A lien can be troublesome to deal with. Here is everything you need to know about some of the most common types of liens.
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Lien Types | What You Need to Know About Them
Lien definition: A lien is a claim a lender has on a collateral asset owned by a borrower. In cases where the borrower is unable to repay the loan, the lender can legally sell the asset.
Regardless of its basis, liens can cloud the title of your home, tie up your bank account, reduce your paycheck, or interfere with the sale of a property. In some cases, it results in the sale of your property in order to satisfy the debt owed.
As the name suggests, consensual liens, otherwise known as voluntary liens, are liens that you willingly give to a creditor. They are often the result of a loan or an advance of credit that you take.
In consensual liens, you voluntarily agree to give lenders interest in your property. This interest serves as their security for the loan. Because of the assurance that the debtors will pay them through the consensual lien, creditors are more inclined to lend money.
A common example of this would be a lien placed on a property after a buyer takes out a loan to purchase it. Another example is the lien car dealers have on the units they finance for a buyer.
Consensual liens are further categorized into two: purchase-money and non-purchase-money liens.
1. Purchase-Money Liens
Purchase-money liens are liens placed on the property that a borrower is buying.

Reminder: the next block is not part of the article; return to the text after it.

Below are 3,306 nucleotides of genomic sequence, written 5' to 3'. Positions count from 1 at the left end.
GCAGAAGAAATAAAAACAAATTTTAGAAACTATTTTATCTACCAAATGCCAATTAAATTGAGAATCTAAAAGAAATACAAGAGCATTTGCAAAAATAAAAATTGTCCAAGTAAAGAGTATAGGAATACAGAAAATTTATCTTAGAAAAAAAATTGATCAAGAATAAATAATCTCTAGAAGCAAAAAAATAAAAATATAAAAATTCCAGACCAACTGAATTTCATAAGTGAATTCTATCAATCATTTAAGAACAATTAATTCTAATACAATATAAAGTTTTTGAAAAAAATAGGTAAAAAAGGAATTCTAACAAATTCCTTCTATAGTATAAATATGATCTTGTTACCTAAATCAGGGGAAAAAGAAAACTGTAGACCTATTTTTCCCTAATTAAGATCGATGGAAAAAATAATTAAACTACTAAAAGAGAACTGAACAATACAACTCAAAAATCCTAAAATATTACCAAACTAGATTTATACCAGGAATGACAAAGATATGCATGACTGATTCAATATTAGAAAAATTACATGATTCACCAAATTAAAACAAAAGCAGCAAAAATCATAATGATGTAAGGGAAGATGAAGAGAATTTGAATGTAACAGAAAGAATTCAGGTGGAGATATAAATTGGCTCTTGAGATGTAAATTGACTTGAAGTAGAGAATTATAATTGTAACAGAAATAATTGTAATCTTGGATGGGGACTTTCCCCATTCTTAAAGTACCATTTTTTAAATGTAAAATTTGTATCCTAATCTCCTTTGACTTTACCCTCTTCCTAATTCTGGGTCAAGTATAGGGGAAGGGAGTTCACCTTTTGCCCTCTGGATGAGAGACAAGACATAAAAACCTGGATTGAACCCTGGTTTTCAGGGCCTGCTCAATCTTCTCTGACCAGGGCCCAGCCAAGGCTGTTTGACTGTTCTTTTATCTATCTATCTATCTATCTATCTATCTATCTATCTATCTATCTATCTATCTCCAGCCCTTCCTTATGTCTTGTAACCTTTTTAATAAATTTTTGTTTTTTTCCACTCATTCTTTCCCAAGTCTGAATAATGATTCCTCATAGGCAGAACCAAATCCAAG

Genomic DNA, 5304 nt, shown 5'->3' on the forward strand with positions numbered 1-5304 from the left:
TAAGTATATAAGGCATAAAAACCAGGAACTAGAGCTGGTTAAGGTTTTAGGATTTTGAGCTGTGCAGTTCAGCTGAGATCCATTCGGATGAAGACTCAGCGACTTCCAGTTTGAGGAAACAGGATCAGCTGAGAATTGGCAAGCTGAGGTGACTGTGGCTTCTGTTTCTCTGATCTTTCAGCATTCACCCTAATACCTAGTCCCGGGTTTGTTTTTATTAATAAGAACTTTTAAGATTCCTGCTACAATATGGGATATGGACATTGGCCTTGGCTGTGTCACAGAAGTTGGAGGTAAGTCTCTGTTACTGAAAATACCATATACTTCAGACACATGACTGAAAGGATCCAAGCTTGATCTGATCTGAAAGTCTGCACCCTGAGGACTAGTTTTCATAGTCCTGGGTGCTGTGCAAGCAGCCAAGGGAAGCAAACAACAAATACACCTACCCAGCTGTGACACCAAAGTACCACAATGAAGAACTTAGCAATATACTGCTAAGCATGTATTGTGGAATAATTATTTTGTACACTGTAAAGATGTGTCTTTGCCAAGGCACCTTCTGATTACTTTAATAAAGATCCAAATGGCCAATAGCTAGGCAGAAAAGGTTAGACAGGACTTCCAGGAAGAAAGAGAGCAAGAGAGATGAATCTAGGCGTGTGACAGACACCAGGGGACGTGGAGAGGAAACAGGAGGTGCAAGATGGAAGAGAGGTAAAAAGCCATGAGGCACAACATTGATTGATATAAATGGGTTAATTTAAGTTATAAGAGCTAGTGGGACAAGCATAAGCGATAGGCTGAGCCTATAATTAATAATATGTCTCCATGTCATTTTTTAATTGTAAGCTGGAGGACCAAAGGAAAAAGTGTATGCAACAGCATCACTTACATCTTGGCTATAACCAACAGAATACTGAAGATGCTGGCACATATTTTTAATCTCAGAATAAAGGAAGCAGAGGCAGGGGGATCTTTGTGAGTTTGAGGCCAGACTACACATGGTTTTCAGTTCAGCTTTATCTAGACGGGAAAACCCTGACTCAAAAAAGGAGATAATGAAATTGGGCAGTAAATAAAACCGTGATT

Examples of this type of consensual lien include the first mortgage on a home or other situations wherein the seller is the one financing the purchase of the property. Car loans are also usually classified under this type of consensual lien.
2. Non-Purchase-Money Liens
In a non-purchase-money lien, the collateral used for the loan is a property that the debtor already owns.
An example of this type of consensual lien is the second mortgage on a home. Another common example is when a borrower puts up previously owned office equipment as the collateral to a loan used to pay operating expenses.
Both purchase-money and non-purchase-money liens are often non-possessory. This means that the creditor does not take possession of the property used as collateral. However, it is possible for them to be possessory (the creditor takes possession of the collateral).
An example of this are loans taken from pawnbrokers. These types of loans create a possessory, non-purchase-money lien on the property put up as collateral.
The rules of consensual liens vary depending on where you live. In some cases, the law may declare that the creditor cannot simply seize certain property.
In these cases, it is best to speak to a local attorney.
Statutory liens are non-consensual liens granted by federal or state laws.
The property affected depends on what the lien attaches to, which gives the creditor secured interest. The creditor may then pursue the property or have it sold in order to satisfy the debt.
3. Federal Tax Liens
A federal tax lien is a type of lien that the local, state, or federal government places against a property for delinquent taxes. These taxes may either be estate, property, or income taxes.
Generally, federal and state laws grant liens on your property to taxing authorities such as the Internal Revenue Service (IRS) to settle unpaid taxes.
The different statutes that create those lien rights state the requirements for turning unpaid taxes into tax liens. They often vary slightly from state to state.
Often, liens for delinquent real estate taxes attach to the property for which the owner owes taxes. Other tax liens usually attach to everything you own. These may include real estate property and other personal property.
4. Mechanic’s Liens
Most states have laws that allow contracted third parties who contributed to the improvement of certain property to place a lien on it. This applies to cases where the owner has not paid for the third parties’ services.